Refugees currently undergo the most rigorous security screening process of anyone who comes to the United States.
AILA Doc No. 10060910 | Dated June 9, 2010
Wednesday, June 9, 2010
George Tzamaras or Jenny Levy
WASHINGTON, DC – The American Immigration Lawyers Association (AILA) is dismayed with the announcement today that U.S. Citizenship and Immigration Services (USCIS) will seek an average 10% increase in immigration fees in order to close a projected $200-million deficit for 2010-11. According to USCIS, budget cuts of $160 million were not enough to offset the gap between the agency's projected $2.1 billion in revenue and $2.3 billion in costs.
“Many of the government expenses being underwritten by these fees are unrelated to the services for which fees are being paid. These are matters of public benefit, and should be funded by appropriations, not applicants," said AILA President Bernard Wolfsdorf. "While a 10% fee increase in and of itself may not seem high, this comes only 3 years after a 66% USCIS fee increase. Taken together, these increases bring many fees to excessive levels,” Wolfsdorf continued.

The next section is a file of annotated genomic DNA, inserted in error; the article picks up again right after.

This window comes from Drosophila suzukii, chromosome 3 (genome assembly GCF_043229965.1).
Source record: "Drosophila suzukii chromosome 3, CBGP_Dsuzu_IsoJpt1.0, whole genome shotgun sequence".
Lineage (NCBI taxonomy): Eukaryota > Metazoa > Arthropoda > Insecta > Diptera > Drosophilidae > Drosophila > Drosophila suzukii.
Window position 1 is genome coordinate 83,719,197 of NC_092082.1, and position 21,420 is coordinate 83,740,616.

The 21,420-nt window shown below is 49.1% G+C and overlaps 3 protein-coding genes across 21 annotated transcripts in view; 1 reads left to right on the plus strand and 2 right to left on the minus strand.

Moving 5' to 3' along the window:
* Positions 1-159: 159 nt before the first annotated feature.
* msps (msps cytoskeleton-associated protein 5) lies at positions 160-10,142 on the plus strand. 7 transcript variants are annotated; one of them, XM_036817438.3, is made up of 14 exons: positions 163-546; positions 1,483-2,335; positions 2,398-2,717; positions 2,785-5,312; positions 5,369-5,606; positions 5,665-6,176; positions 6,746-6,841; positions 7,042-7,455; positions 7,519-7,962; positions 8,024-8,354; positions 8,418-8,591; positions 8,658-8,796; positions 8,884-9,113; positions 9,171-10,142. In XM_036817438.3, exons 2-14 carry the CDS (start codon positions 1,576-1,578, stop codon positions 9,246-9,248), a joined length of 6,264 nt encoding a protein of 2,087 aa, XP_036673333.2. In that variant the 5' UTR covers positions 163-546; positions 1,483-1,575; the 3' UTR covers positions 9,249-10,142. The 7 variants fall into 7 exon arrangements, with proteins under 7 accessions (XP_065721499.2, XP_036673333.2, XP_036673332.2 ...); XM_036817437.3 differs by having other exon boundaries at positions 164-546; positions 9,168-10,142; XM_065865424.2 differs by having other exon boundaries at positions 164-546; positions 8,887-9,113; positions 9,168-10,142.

Wolfsdorf further expressed disappointment that the increased fees are not accompanied by any improvements in the quality or efficiency of USCIS decision-making. “To the contrary, we have seen a marked decrease in the quality and efficiency of adjudications since fees were raised in 2007,” said Wolfsdorf.
One positive aspect of the proposal is that it would not increase fees for citizenship applications. Those fees were hiked by 70% to $675 in 2007, an increase that immigrant-rights groups blamed for putting citizenship out of reach for many lower-wage immigrants.
The American Immigration Lawyers Association is the national association of immigration lawyers established to promote justice, advocate for fair and reasonable immigration law and policy, advance the quality of immigration and nationality law and practice, and enhance the professional development of its members.
Cite as AILA Doc. No. 10060910.